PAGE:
The South African Rugby Union expressed its sadness on Friday at the passing of its former president, Dr Louis Luyt. He was 80.
The sometimes controversial former player, rugby administrator, newspaper proprietor, businessman and politician passed away at home in Ballito after a long period of illness.
‘Doc Luyt’ was intimately involved with talks with the then banned African National Congress (ANC) to bring about rugby unity in South Africa. He was also the key figure in negotiations that ensured national federations retained control of rugby when the game went professional at the end of 1995.
But he also earned criticism for some outspoken statements and decisions. His determination to legally contest the government’s right to appoint a commission of inquiry into rugby in 1998 led to President Nelson Mandela appearing in the witness box for five hours as a defence witness.
The court action was successful but Luyt’s rugby colleagues passed a motion of no confidence in his leadership, which led to his resignation.
“Doc Luyt was a single-minded and determined individual who dominated rugby politics following the death of Doc Craven,” said Oregan Hoskins, the president of SARU. “On behalf of SARU I would like to send rugby’s condolences to his family and friends.”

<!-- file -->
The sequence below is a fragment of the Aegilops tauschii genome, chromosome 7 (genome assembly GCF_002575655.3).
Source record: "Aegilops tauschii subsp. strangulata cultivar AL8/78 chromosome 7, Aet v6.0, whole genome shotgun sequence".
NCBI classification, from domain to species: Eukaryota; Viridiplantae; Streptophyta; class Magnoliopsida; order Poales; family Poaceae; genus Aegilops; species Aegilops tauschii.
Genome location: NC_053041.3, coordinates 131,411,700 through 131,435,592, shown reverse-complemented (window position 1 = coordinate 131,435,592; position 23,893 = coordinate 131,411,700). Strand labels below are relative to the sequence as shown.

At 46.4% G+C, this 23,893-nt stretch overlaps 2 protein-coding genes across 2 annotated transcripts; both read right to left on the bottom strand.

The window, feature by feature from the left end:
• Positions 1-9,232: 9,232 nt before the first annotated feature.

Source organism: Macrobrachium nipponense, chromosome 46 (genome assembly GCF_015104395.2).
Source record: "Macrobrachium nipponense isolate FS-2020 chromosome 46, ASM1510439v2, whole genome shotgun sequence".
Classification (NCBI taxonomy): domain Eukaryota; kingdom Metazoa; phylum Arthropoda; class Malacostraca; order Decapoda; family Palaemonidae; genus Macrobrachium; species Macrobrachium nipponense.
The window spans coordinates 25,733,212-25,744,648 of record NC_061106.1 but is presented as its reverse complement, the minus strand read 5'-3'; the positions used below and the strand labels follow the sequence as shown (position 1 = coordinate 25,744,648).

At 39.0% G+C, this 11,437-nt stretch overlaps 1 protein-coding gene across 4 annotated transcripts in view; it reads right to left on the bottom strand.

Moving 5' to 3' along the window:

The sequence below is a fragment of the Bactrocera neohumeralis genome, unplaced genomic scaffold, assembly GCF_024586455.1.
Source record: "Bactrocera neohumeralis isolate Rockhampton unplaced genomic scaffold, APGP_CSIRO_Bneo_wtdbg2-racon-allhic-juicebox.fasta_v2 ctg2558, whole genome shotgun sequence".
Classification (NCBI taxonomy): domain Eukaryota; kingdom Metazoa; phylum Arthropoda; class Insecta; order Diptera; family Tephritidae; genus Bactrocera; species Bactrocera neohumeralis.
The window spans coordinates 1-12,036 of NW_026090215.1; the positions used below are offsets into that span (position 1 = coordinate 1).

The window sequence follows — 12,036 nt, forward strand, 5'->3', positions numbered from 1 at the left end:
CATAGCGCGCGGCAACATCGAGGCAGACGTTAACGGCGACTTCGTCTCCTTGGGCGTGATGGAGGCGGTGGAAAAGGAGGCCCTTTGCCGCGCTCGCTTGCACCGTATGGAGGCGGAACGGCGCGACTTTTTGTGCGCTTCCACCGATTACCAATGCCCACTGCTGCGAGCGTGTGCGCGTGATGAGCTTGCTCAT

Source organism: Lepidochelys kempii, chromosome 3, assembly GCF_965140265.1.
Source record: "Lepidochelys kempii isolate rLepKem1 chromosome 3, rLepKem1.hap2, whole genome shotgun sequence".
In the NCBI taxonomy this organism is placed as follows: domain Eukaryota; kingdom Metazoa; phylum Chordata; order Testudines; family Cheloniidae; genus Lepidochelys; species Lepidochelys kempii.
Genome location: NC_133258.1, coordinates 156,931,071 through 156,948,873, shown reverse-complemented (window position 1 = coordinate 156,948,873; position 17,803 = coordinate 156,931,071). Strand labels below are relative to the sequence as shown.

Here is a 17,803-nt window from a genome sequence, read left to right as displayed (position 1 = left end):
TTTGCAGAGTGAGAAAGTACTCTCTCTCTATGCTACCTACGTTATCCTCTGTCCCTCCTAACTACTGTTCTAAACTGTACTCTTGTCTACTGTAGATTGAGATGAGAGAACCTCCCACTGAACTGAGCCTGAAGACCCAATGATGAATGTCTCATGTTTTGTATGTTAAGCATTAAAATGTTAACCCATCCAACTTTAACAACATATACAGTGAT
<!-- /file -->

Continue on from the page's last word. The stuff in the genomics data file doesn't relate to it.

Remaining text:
Dr Luyt organised South Africa’s successful hosting of the nation-building 1995 Rugby World Cup and ensured that the national unions retained control of the game when it turned professional. In his time as president of the old Transvaal Rugby Union he turned it onto one of the richest and most powerful rugby organisations in the world.
His single-mindedness and determination to defend what he thought was right led him into controversy on many occasions and he was not concerned that he was far from being universally popular, both within rugby and without.
If, for nothing else, he will be remembered for being the man who brought the 1995 Rugby World Cup to South Africa, creating an occasion that showed the country what it could achieve in unity.
Louis Luyt was born in Britstown in the Karoo on 18 June 1932 and, as a player, represented Free State as a lock. He founded his own fertiliser business before moving into brewing and newspapers.
He rose to prominence as a rugby administrator through the Transvaal Rugby Union became president of South African rugby in March 1994.
Following his resignation in May 1998 he went into politics, winning election to the South African parliament as leader of his self-styled Federal Alliance.
He leaves behind his wife, Adri, and four children. Funeral arrangements have not been finalised yet.